It was a passage in Fury on Earth that struck me, where Myron Sharaf likens Reich’s approach to the traditions of “new journalism”, which I commonly associate with Tom Wolfe and Hunter S. Thompson. Reich was, at this point in Sharaf’s biography, in the midst of a massive worker’s demonstration, brutally put down by the Vienna police on 15 July 1927. There was, I thought, more of Thompson in Reich’s situation than Wolfe. But perhaps opinions differ.
Reading biographies is this kind of surreal experience, at once removed from the subject by the author’s choices. This second-hand reading of Reich is troubling to me. For I feel, having read and shuffled through his own notes and papers, that I know him better than this. Of course, Sharaf knew the man personally, and provides a perspective that should be seriously considered.
In Sharaf we find a very completed Reich. A sort of linear, mechanistic plot through Reich’s life that often misses the real feel of a lived existence. But it’s perhaps for all biographies to seem, at a certain limit, undead.
This recalls for me a more unfiltered account of Reich’s death. For to know of his passing in 1957 in a cell in Lewisberg Penitentiary in Philadelphia is one thing, to have seen the old typed and stamped autopsy report in his prison record is another. Archives provide this kind of liminal space between the living person and his or her many dead biographies. We can recall accounts, as with efforts by recent academics in Canadian literature, of authors being brought back from the dead to publish again. Another short story collection by L.M. Montgomery?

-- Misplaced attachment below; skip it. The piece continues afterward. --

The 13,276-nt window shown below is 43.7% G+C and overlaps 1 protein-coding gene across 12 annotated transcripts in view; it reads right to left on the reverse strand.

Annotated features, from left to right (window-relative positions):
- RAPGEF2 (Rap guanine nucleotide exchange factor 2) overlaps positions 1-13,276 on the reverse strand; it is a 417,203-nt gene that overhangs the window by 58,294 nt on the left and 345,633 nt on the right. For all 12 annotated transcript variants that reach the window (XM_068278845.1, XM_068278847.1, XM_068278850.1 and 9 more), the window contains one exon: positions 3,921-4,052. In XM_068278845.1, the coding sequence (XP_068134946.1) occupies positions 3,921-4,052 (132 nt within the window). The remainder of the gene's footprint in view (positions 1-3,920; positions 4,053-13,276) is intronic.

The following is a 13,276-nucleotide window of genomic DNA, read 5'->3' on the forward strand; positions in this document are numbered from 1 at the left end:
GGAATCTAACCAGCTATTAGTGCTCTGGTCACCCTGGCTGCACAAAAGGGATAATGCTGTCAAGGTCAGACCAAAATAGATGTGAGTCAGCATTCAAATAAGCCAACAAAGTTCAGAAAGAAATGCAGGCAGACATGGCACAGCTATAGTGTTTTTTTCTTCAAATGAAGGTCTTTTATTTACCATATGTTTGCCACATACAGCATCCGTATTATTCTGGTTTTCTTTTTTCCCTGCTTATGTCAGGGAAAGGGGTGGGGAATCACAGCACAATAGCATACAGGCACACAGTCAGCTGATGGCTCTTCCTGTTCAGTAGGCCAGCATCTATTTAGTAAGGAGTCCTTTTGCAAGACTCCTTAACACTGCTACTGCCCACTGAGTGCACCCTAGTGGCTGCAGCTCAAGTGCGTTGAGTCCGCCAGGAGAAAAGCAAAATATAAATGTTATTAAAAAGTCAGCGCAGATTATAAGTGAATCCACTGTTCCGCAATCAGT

Biographies are in this sense constantly being re-written, re-imagined. But the limbo from which the images are drawn is often archival. New biographical tangents are always a possibility when an untapped archive is present. Consider, as a random example, the new re-envisioning of Philip K. Dick we will witness next year with the publication of his exegesis.
Of course, I have high hopes for my biographical re-imagining of Reich. Faced with the complete, authoritative approach taken by Sharaf, this might seem unrealistic. But in and among Sharaf’s vast and weighty biography are holes. It essentially never comes to be whole.
Missed in Sharaf is a unifying vision, a sense that in all of Reich’s diverse forays into psychoanalysis, politics, biology, philosophy, physics, medicine, weather control and even ufology there was a common thrust. If you will pardon the pun.